Perfect storm of unintended consequences?
As I write this the NYSE is off almost 300 points - the market fretting about spreading "contagion" and the wait for Congress to pass the "Emergency Economic Stabilization Act of 2008" – formerly known as the "Bailout".
While the current Black Swan event continues to unfold I, like many others, struggle to try and understand how this happened – consistent with Nicholas Taleb's definition of a Black Swan event where human nature compels us to ascribe rationale and predictability to unforeseen events.
I suspect that when the dust settles we will find ourselves in the aftermath of a perfect storm of unintended consequences:
- A desire to extend home ownership
- Declining interest rates as 9/11 and the dot com collapse wrought prior havoc on the economy
- Changes in the accounting standards (FAS 157) to provide "better transparency" into asset valuations
Late Friday afternoon, Michael Arrington of TechCrunch offered "How the US Government Engineered the Current Economic Crisis" as he highlighted an article in the NY Times from 1999 where Fannie Mae was under pressure to extend loans to "borrowers whose incomes, credit ratings and savings are not good enough to qualify for conventional loans".
From the graph in the TechCrunch article you can see how US Residential debt grew rapidly, fanned by declining interest rates.
The masked villain in this plot begins to look like FAS 157 – today's newspapers are full of analysis of the "bailout" but there's little mention of sections 132 (Authority to Suspend mark-to-market accounting) or 133 (Study on mark-to-market accounting) – both buried in the 110 page draft of the bailout bill – you can find the full text here.
The Federal Accounting Standards Board (FASB) issues a series of statements that define the framework for GAAP (generally accepted accounting principles) – these in turn are used by accountants and auditors in preparing financial statements. Statement 157 defines how to establish the value of certain assets using so called "mark-to-market" valuations.
Here's a critical element of FAS 157:
"This Statement clarifies that the exchange price is the price in an orderly transaction between market participants to sell the asset or transfer the liability in the market in which the reporting entity would transact for the asset or liability, that is, the principal or most advantageous market for the asset or liability. The transaction to sell the asset or transfer the liability is a hypothetical transaction at the measurement date, considered from the perspective of a market participant that holds the asset or owes the liability. Therefore, the definition focuses on the price that would be received to sell the asset or paid to transfer the liability (an exit price), not the price that would be paid to acquire the asset or received to assume the liability (an entry price)."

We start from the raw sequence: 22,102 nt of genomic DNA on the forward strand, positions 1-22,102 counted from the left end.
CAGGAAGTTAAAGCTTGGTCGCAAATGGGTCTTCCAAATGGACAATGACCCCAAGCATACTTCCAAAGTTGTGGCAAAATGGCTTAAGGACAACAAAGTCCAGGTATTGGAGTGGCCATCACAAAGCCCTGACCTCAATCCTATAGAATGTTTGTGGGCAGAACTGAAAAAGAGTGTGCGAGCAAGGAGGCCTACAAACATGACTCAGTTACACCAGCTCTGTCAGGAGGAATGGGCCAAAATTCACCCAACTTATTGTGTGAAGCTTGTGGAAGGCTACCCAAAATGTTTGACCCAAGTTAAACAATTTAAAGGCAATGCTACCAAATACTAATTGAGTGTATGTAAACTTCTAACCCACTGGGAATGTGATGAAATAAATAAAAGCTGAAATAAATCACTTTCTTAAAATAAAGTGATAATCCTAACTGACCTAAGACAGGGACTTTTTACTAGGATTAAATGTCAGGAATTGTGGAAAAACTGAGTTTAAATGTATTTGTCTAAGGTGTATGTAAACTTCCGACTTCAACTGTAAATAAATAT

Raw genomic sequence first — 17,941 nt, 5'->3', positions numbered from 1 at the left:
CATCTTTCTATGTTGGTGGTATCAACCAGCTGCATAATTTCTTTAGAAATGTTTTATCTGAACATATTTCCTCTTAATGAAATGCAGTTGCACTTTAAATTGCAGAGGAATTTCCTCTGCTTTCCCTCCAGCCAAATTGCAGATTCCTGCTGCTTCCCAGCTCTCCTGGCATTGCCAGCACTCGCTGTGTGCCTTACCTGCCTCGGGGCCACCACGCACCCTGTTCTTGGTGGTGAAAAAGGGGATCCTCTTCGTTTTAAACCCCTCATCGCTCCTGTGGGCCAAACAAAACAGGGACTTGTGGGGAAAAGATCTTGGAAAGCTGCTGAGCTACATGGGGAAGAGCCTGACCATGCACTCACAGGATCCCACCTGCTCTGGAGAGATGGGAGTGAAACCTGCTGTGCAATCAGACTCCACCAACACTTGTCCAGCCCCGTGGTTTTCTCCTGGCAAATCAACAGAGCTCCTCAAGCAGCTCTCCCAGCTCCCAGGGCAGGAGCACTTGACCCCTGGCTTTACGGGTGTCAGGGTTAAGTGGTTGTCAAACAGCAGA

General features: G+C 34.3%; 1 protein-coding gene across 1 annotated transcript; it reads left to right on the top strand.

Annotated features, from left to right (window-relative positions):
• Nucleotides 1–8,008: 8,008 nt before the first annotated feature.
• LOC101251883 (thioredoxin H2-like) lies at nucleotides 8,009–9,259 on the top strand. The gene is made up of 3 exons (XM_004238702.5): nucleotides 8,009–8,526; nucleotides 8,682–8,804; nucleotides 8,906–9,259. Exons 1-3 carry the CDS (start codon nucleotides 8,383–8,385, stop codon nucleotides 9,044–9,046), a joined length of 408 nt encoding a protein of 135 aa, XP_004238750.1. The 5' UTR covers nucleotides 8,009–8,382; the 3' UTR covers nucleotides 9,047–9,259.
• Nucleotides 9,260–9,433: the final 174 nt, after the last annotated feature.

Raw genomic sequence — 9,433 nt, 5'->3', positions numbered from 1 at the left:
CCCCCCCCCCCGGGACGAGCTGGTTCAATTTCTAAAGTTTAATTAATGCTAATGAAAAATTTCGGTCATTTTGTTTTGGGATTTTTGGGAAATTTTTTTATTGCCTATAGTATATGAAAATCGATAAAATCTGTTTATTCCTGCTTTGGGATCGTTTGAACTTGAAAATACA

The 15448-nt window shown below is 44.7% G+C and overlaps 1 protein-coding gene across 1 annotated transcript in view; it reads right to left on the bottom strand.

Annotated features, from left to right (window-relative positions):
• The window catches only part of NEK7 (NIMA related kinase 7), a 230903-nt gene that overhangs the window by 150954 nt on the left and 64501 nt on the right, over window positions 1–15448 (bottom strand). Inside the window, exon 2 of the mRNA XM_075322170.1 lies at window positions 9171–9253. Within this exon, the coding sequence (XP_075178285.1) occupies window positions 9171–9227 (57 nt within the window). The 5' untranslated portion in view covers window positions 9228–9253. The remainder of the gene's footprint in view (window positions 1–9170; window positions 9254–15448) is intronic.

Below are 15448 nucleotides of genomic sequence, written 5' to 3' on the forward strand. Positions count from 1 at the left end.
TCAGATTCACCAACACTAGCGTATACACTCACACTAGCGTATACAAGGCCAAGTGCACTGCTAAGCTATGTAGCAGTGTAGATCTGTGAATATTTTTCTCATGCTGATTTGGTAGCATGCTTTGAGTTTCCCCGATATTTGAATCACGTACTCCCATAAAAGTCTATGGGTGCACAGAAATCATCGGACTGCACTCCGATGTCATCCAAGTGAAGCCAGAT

I highlight the issue that may be the masked villain. FAS 157 works fine until you have to contend with an illiquid asset such as a private company stock or (as in the current crisis) mortgage backed securities when the credit market dries up.
Pricing assets under these conditions is a lot like trying to catch a falling knife – you have to keep reducing the price to fire sale valuations. The underlying asset may not be impaired but FAS 157 requires you to reduce the valuation to the price you would hypothetically receive in an open market transaction.
If you read the article on briefing.com that I linked to in my last post, FAS 157 is the reason why these assets are being held at heavily discounted values – the institutions holding these assets have had to report an accounting loss as a result. The knife started to fall as the credit market dried up and buyers became concerned (panicked!) about the risk of massive mortgage defaults thus driving prices down.
It's interesting that the proposed bill gives the SEC the power to suspend FAS 157 and also calls for a study to examine the role FAS 157 may have played in the meltdown.
When the dust settles, will anyone have the courage to call the crisis a result of unintended consequences of otherwise good intentions? Somehow I doubt it – Main Street, so poorly informed by the media about the issues behind this crisis is howling for blood… and in an election year, they will surely get it.